• Prompt 1 - What are one to three things that you’re grateful for about your disability? 
  • Prompt 2 - Why are you grateful for each thing about your disability?  
  • Prompt 3 - What is one way that your disability has made something better? 
  • Prompt 4 - If you can say one affirmation about yourself that puts your disability in a positive light, what would it be?

How To Intentionally Practice Gratitude

Moments of gratitude tend of be fleeting - it’s a moment in your day where you suddenly feel immense gratitude for something - whether it’s really enjoying that feeling of having that first sip of coffee or tea in the morning, or whether it’s really appreciating the presence of a friend at that moment in time, or whether it’s soaking up the sunshine after a long period of rain.

That feeling of gratitude just pops up, and as quick as it came, it also disappears just as fast. There’s no doubt though, that it happened, and you might think about it later on that day, or never think about it again!

When you intentionally practice gratitude, you take those fleeting moments and solidify them a bit more until you’re more consciously aware of them.

So, how do you do that?

You do that by intentionally practicing gratitude at any given point in your day - it could be in the morning, it could be at night or it could be midday - whatever works best for you. To intentionally practice gratitude and to be consistent with it, you need to: determine the ‘why’ behind your desire to practice gratitude and figure out how to make practicing gratitude an act of joy.

Determining the ‘why’ behind practicing gratitude

Ask yourself, ‘why do I want to practice gratitude?’ Knowing the why is an extra motivational boost that reminds you the importance of doing the act itself, and also reminds you exactly what the purpose of the act is for you. Your ‘why’ could be anything! Some examples of why you might want to practice gratitude could be:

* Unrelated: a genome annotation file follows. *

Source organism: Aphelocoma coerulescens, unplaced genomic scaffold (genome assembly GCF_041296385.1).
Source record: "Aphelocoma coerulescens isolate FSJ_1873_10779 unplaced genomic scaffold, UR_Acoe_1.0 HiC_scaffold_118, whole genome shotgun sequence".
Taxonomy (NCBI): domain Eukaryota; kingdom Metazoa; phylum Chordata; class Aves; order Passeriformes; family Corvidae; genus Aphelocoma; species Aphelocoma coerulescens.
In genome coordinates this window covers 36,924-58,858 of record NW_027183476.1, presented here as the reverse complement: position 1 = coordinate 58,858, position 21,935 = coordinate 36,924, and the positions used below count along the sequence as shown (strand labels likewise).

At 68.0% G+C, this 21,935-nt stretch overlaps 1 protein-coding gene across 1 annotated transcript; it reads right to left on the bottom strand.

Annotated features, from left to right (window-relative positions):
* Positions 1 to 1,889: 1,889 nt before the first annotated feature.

• reminding yourself of the simple joys of everyday life.
  • to not take what is good in your life for granted.
  • adding a spark of happiness at the beginning, middle or the end of your day.
  • determining what truly makes you happy and to make sure you keep doing those things.

Making the act of practicing gratitude one of joy

Sometimes, starting a new habit feels a lot like something you need to check off a list of things to do - but if you make the act a joyful one, it becomes a more mindful practice that you look forward to doing, rather than a thing to check off a list.

Some ways you can do that are:

  • You can pair the act with something you normally love doing. For example, I love making my morning coffee, and pouring it into a cute mug. Now, I make my morning coffee, get cozy on my bed, and also take the time to practice gratitude. 
  • Set up your space in a way that soothes you. This could be cleaning up your desk space, lighting a scented candle, and writing by candlelight.

I’m excited to see what other moments resonate with me as I continue the practice of writing down what I’m grateful for, and I hope that it’s the same for you!